06 May 2004
A plan to allow increased private-sector tourism investment on popular islands on Thailand’s east coast has raised objections from opponents who fear that the move could lead to the spoiling of natural attractions.
In defence of the plan, tourism officials say stepped up investment will be allowed on Koh Chang, Koh Kut, Koh Mak and a number of beaches in Trat province under the supervision of the Administration for Sustainable Tourism.
Plodprasop Suraswadi, head of a committee to develop the area, said investments in hotels, restaurants and ports would be included in the plan, which is currently being studied and will be completed this month.
The development area covers 4,280 square kilometres over 52 islands in Trat province.
Mr Plodprasop said that before the islands and beaches can be developed for eco-tourism, the government needs to allow some investment to establish necessary facilities and improvements in the local environment.
“I want to stress that the developments will not modernise the islands like Phuket or Koh Samui,” he said.
The study aims to classify and develop the islands according to four different objectives.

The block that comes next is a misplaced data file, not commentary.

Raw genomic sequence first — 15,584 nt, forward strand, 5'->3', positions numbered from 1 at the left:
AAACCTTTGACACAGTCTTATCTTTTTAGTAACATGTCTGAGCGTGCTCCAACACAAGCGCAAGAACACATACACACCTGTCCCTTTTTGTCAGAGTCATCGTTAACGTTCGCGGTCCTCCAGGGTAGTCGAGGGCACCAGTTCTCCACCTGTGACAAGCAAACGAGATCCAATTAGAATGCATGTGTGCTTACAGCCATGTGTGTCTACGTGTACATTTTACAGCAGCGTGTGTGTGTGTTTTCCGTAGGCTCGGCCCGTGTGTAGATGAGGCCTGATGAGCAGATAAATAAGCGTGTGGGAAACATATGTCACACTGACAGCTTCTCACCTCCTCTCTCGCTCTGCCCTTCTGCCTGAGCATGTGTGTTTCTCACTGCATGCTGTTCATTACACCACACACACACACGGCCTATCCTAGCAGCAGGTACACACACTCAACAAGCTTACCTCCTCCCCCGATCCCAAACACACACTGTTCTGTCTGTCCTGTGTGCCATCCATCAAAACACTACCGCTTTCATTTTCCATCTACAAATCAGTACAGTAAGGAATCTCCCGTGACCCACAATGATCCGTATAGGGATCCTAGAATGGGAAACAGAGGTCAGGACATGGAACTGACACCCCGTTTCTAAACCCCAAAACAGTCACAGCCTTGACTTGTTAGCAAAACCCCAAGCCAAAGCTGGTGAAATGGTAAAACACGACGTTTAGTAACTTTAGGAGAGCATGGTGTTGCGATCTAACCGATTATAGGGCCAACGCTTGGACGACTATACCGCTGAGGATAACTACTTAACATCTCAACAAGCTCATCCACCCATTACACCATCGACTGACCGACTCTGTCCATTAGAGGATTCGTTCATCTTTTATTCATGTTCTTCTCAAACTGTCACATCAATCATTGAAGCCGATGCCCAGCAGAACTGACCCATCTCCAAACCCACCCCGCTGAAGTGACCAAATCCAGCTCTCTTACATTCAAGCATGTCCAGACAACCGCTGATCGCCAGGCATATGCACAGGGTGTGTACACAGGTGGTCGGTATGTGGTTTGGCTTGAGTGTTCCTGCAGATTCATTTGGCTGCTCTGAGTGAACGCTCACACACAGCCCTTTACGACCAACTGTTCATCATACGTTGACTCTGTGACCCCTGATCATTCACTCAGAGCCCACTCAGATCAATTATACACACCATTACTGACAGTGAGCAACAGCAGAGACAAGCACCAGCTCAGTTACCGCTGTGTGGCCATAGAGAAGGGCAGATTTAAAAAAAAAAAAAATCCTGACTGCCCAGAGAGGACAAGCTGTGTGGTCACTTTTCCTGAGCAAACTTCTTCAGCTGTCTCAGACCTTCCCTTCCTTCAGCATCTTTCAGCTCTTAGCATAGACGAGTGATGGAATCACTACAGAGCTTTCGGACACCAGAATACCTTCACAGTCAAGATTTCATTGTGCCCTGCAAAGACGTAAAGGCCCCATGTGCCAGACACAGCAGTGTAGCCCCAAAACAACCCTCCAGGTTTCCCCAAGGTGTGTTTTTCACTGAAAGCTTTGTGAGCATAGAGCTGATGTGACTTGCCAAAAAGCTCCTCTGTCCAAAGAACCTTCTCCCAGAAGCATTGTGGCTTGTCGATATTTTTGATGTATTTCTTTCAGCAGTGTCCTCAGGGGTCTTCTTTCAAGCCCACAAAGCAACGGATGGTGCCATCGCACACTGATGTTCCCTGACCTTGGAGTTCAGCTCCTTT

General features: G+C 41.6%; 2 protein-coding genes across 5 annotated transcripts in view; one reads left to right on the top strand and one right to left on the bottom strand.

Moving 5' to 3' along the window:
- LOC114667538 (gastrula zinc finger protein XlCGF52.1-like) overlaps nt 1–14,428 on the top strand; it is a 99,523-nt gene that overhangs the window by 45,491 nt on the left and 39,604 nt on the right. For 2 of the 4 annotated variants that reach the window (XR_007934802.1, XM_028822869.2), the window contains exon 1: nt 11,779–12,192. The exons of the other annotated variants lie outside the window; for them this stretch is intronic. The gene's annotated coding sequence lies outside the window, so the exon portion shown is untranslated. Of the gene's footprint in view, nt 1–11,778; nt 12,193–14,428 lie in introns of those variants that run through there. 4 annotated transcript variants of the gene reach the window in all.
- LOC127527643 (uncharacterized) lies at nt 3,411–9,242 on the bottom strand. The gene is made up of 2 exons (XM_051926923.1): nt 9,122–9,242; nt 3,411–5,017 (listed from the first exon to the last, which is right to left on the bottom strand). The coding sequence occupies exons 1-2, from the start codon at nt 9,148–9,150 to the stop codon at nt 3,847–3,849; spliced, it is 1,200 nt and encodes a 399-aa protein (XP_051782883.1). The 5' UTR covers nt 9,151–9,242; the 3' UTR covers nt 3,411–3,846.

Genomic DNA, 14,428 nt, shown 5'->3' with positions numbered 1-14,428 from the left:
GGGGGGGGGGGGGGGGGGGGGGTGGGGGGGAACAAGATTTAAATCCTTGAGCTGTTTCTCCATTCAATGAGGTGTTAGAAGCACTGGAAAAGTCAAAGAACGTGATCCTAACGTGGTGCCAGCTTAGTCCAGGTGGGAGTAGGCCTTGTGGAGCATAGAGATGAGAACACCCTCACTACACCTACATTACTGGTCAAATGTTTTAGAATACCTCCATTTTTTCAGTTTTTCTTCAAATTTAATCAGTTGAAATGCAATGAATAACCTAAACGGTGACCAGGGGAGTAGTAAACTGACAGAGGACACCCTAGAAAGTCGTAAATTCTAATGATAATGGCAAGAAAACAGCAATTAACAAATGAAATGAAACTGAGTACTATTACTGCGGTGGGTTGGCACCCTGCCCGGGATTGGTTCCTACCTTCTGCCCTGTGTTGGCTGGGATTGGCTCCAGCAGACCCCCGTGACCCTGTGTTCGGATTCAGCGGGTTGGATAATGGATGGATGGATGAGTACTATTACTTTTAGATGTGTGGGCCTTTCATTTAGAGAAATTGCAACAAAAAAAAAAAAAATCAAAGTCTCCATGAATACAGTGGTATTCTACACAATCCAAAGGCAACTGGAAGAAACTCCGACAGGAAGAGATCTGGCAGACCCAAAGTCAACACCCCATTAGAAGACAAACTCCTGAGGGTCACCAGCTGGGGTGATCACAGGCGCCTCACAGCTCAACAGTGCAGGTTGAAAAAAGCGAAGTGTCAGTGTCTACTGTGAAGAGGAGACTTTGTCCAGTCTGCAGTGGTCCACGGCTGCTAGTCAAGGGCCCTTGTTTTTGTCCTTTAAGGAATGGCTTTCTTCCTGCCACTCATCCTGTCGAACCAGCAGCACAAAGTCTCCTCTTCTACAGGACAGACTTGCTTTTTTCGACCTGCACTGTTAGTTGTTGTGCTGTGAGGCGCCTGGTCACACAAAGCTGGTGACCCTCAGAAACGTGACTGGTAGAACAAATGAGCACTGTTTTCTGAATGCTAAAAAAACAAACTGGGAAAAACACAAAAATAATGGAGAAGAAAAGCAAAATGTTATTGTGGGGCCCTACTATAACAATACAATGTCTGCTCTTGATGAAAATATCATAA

Koh Chang developments will feature eco-villages and low-cost hotels, he said, adding that something must be done to prevent further encroachment of the island’s seashore and beaches by a number of businessmen and landlords.
“It is necessary for the government to solve this problem first,” Mr Plodprasop said.
The Koh Mak island group’s focus will be water sports and marine tourism while Koh Kut will be reserved for high-end tourists who will be served by proposed luxury hotel developments.
Trat’s beach and downtown, for its part, will be designated as a historical and agri-tourism site.
Mr Plodprasop said a new port will be built to accommodate private vessels, yachts and ferries to replace the existing infrastructure and an additional marine loading facility to be built later will serve border trade between Cambodia and Thailand.
He said work detailed in the development plan was expected to be completed by 2007 and could raise the number of tourist arrivals to 700,000 a year, up from about 300,000 at present.
“The same concepts will be used to develop the islands as was used for Koh Tao and Koh Samet,” he said.
Tourism Authority of Thailand governor Juthamas Siriwan said the government in 2001 approved a budget worth 573 million baht for 62 infrastructure projects on Koh Chang. So far, 51 projects have been completed.
She said the TAT would promote Koh Chang and the nearby islands as an eco-tourism zone.